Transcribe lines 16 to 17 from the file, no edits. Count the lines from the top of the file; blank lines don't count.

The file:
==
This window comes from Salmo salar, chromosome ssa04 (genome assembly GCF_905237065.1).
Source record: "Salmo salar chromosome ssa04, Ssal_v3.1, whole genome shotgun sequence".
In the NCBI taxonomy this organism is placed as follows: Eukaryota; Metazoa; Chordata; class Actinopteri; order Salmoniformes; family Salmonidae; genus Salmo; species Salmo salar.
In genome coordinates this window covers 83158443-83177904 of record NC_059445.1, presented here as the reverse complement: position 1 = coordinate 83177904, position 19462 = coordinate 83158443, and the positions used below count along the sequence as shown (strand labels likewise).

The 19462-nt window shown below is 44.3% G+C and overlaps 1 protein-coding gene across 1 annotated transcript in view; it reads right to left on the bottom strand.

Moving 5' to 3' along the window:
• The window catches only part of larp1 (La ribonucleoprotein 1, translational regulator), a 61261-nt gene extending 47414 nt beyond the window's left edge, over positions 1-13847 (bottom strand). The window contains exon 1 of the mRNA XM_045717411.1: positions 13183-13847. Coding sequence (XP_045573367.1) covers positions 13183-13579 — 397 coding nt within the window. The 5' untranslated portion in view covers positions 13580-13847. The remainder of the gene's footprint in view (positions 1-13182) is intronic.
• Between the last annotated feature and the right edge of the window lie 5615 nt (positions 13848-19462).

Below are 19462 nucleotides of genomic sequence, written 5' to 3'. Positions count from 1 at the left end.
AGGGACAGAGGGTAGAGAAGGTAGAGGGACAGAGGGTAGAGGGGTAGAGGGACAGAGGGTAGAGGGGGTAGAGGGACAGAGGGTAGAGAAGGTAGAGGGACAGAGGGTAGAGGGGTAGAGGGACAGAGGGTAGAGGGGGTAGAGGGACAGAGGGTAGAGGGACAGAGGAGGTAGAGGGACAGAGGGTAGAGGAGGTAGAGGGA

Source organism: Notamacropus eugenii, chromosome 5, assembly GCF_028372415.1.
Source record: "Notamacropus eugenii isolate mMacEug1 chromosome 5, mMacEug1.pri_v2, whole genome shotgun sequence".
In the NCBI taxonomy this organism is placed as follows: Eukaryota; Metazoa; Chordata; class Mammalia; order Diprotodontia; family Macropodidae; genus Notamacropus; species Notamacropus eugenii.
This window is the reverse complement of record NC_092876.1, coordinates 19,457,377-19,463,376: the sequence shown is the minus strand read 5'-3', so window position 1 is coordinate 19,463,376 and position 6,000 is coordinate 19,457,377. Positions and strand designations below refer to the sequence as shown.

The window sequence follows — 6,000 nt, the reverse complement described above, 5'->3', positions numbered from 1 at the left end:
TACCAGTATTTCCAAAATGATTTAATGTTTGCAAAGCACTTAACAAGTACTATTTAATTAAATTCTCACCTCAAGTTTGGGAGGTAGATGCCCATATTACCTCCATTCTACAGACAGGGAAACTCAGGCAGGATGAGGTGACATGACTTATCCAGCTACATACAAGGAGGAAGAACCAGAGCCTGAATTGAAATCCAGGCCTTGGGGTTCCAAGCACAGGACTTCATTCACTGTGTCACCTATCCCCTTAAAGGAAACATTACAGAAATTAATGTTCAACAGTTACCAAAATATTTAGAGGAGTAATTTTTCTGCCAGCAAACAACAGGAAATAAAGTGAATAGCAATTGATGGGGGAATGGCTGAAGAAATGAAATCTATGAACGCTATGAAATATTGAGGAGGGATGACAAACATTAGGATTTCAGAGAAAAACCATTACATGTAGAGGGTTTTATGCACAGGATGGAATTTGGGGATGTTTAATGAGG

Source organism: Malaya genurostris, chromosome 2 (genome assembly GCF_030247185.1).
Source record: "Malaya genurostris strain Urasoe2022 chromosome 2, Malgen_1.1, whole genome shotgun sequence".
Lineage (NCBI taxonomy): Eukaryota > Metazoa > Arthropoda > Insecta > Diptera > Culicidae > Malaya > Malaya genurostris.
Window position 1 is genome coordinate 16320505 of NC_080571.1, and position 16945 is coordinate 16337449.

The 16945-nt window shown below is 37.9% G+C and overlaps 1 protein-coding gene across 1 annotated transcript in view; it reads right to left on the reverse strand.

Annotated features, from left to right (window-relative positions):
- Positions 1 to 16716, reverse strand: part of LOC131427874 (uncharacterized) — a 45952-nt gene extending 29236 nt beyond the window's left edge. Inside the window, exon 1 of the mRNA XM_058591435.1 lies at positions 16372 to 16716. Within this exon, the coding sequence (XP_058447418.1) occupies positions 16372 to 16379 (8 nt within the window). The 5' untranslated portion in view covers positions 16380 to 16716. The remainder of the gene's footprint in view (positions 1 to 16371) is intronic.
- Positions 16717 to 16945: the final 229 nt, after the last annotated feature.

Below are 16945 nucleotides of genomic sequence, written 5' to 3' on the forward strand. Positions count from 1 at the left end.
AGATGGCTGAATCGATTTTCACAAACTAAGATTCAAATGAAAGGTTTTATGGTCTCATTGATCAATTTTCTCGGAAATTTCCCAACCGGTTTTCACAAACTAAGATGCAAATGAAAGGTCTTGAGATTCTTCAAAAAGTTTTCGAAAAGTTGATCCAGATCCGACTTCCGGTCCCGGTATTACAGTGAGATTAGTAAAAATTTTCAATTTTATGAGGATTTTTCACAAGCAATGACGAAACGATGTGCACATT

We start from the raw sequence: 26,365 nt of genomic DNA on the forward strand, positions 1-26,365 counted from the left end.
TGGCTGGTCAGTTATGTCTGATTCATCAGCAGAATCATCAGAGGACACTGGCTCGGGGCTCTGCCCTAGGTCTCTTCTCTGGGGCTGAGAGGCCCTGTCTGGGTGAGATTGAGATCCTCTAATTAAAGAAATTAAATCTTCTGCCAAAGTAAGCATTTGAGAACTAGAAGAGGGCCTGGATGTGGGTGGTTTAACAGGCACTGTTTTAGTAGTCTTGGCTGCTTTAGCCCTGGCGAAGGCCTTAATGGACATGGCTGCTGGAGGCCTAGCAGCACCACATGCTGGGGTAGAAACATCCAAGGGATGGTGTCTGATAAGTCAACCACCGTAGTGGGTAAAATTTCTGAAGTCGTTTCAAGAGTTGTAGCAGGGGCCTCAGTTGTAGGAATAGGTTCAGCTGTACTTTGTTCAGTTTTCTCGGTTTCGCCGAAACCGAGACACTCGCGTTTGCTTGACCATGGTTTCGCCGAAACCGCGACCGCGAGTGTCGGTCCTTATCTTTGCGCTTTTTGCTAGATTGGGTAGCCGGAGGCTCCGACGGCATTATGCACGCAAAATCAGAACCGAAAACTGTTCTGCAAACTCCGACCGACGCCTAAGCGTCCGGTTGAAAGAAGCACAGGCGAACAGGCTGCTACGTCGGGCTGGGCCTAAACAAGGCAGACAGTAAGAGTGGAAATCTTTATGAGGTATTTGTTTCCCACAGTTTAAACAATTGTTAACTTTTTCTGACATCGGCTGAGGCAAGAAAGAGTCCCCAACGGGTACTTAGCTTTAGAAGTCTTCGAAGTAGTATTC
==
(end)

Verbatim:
TACCAGTATTTCCAAAATGATTTAATGTTTGCAAAGCACTTAACAAGTACTATTTAATTAAATTCTCACCTCAAGTTTGGGAGGTAGATGCCCATATTACCTCCATTCTACAGACAGGGAAACTCAGGCAGGATGAGGTGACATGACTTATCCAGCTACATACAAGGAGGAAGAACCAGAGCCTGAATTGAAATCCAGGCCTTGGGGTTCCAAGCACAGGACTTCATTCACTGTGTCACCTATCCCCTTAAAGGAAACATTACAGAAATTAATGTTCAACAGTTACCAAAATATTTAGAGGAGTAATTTTTCTGCCAGCAAACAACAGGAAATAAAGTGAATAGCAATTGATGGGGGAATGGCTGAAGAAATGAAATCTATGAACGCTATGAAATATTGAGGAGGGATGACAAACATTAGGATTTCAGAGAAAAACCATTACATGTAGAGGGTTTTATGCACAGGATGGAATTTGGGGATGTTTAATGAGG

Source organism: Malaya genurostris, chromosome 2 (genome assembly GCF_030247185.1).